Although animals have the ability to communicate, the capacity for complex speech and language skills is exclusively human. Scientists have long puzzled over the origins of this amazing human ability to organize vocal sounds into words and words into meaningful sentences. Within the past decade or so, molecular biologists have begun to identify genes linked to speech and language. These findings are helping to decode the evolutionary and neurological enigma of human language. They are also offering possible explanations for how autism and other language-related disorders develop.
Researchers have predicted the structure of the FOXP2 protein, which is important in speech and language. The illustrated portion of the protein binds to and controls genetic information within cells. The red mark shows the position of a mutation in FOXP2 that causes severe speech and language deficits.
In 1996, a British family with a multi-generational history of severe language and speech problems was referred to a team of geneticists in Oxford. Such problems often run in families, but this particular family was unusual. Half its members had a rare disorder that made it difficult to master the sequences of fine mouth movements necessary to speak clearly. They also had difficulties with both spoken and written language, including problems with spelling and grammar.
Due to the large percentage of family members affected and the pattern in which the disorder was passed on from one generation to the next, the geneticists suspected that it was the result of a defect in a single gene. Armed with the new tools of molecular genetics, they painstakingly tracked the gene defect to a region of chromosome 7. From the 70 or so genes contained there, the geneticists eventually identified the single mutation on the single gene — now called FOXP2 — responsible for the family’s symptoms.
This remarkable discovery, reported in 2001, marked the first time a single gene had been directly linked to language and speech. Since then, scientists have not only identified additional cases of FOXP2 mutation, but have also begun to uncover other genes that are important in human communication. This research is leading to:
- A greater understanding of the neural pathways that underlie speech and language, offering potential targets for the treatment of speech and communication disorders.
- An insight into the evolutionary origins of speech and language.
FOXP2 is not the gene that makes language happen; it’s unlikely that any single gene exists solely to enable us to communicate. But genes like FOXP2 interact with other genes in complex ways to build a language-ready brain. FOXP2 could have a leading role in this process because it is a transcription factor — a protein that binds to and controls genetic information within cells. Scientists believe the FOXP2 protein may help other genes express themselves in the developing human brain in ways that ensure the learning of speech and language skills.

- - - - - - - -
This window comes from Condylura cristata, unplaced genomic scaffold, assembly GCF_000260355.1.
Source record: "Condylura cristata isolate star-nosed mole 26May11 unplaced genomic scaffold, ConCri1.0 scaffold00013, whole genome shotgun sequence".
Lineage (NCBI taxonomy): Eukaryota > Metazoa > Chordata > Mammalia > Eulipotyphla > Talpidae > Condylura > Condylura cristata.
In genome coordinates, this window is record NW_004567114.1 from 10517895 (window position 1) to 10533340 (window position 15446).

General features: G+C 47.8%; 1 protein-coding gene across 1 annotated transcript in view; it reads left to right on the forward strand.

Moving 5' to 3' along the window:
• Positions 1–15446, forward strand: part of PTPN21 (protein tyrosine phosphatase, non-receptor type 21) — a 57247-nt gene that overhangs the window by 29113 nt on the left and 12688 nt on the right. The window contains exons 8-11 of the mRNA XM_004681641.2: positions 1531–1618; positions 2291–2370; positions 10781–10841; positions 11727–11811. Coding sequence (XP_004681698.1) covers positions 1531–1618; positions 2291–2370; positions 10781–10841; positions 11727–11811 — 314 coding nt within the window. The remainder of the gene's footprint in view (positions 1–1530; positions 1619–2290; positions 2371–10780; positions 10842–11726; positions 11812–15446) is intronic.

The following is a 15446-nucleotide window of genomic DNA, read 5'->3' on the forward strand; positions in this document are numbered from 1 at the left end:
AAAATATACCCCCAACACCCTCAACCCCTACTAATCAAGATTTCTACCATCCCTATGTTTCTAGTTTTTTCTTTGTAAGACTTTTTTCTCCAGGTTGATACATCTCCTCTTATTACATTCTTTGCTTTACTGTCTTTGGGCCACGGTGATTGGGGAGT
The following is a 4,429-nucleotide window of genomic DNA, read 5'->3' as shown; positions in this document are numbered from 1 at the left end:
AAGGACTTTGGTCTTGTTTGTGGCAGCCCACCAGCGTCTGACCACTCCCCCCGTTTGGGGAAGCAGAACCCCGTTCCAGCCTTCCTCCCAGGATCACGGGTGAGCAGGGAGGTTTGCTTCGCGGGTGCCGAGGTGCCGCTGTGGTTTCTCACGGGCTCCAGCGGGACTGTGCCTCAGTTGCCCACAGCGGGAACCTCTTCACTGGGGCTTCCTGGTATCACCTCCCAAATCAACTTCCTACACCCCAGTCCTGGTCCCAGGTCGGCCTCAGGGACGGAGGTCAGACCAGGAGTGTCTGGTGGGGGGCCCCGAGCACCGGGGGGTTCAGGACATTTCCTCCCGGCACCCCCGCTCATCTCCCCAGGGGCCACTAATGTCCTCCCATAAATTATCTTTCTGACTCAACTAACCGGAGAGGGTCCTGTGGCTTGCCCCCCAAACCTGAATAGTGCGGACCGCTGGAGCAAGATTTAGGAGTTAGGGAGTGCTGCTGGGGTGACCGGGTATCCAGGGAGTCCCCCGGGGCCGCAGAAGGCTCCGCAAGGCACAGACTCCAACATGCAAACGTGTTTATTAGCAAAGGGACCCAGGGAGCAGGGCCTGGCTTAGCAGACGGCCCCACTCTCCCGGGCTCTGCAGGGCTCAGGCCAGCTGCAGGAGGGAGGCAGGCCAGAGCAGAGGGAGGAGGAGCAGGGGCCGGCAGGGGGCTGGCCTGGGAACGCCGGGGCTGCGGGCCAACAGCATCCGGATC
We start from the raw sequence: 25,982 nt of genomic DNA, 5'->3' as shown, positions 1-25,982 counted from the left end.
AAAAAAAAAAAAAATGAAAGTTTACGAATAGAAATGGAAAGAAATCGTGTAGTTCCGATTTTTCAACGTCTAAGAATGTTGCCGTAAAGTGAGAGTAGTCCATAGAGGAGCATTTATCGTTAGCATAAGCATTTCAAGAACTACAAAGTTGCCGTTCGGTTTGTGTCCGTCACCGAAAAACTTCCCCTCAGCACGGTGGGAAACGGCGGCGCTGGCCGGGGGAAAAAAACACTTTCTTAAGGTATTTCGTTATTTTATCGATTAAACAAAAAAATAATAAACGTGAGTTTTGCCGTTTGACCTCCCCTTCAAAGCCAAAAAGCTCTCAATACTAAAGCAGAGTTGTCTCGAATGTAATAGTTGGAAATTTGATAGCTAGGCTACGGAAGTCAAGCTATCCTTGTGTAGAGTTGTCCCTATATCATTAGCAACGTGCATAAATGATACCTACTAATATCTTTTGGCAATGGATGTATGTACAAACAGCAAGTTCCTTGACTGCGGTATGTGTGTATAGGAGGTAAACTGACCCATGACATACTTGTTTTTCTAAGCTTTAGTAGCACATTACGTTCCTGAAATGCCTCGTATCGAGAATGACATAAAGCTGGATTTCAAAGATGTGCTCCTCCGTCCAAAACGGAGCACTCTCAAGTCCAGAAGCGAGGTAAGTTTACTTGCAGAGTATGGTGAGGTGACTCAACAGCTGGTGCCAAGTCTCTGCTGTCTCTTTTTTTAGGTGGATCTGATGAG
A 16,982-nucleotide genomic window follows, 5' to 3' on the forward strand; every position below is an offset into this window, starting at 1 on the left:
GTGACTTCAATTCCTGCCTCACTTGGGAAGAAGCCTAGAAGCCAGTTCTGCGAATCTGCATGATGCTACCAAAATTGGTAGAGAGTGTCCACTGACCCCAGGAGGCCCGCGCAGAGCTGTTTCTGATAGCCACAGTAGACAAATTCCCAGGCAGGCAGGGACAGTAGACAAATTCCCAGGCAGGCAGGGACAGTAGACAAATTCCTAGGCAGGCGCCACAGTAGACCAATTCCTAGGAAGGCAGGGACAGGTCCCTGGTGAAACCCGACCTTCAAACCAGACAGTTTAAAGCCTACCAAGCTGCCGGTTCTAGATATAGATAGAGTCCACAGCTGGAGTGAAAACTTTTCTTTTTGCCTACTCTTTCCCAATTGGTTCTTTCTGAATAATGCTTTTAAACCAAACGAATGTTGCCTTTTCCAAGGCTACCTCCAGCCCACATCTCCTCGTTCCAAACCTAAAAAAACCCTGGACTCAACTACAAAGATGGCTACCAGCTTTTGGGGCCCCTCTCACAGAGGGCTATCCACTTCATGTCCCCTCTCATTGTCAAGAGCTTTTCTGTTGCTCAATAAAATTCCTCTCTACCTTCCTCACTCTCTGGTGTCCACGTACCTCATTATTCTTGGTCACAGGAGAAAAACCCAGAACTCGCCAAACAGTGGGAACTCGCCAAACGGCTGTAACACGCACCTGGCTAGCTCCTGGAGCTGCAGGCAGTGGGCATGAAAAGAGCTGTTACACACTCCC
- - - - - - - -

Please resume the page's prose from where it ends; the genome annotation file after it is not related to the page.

A defective copy of FOXP2, therefore, can alter the way the brain handles language. Indeed, sophisticated brain imaging studies have shown that when people with a faulty FOXP2 are involved in language tasks, they exhibit below-normal activity in the Broca’s area, a brain region essential for speech production and language processing.
FOXP2 has changed little throughout vertebrate evolution; the versions found in other species are only slightly different than those found in humans. In animals, as in humans, defects in the gene can lead to communication problems. For example, if FOXP2 is silenced in the brains of young zebra finches, they go on to produce garbled, incomplete songs. When the gene is completely inactivated in baby mice, they have difficulty making their high-pitched squeaks.
Chimpanzees — our closest evolutionary relative — have a version of FOXP2 that differs very little from that of humans. Yet that difference could be critical and may have contributed to our far more sophisticated language skills. Scientists aren’t sure when the human FOXP2 took its current form. Initial evidence suggested it happened within the past 200,000 years—consistent with the time when humans were expanding their populations and emerging from Africa.
Yet the modern human version of FOXP2 may actually have been around much longer. It’s been found in the DNA of Neanderthal fossils, and the split between Neanderthals and humans is believed to have occurred around 350,000 years ago. Although a single gene is not enough by itself to tell us whether or not an extinct species could speak, this finding raises the provocative possibility that Neanderthals may have had some form of rudimentary language skills.
Language-related genes may be at the very core of disorders like autism that affect language acquisition and social communication. In recent years, researchers have identified several dozen brain-related genes potentially regulated by FOXP2. One of these genes, CNTNAP2, is associated with autism and other common forms of language-impairment.
So much about language and genes is yet to be discovered, including the intricate pathways by which these genes interact. Thanks to new advances in molecular genetics and neuroscience, scientists are beginning to unlock the neurological mystery of what makes human language so unique in the natural world and help those who suffer from speech and communication disorders.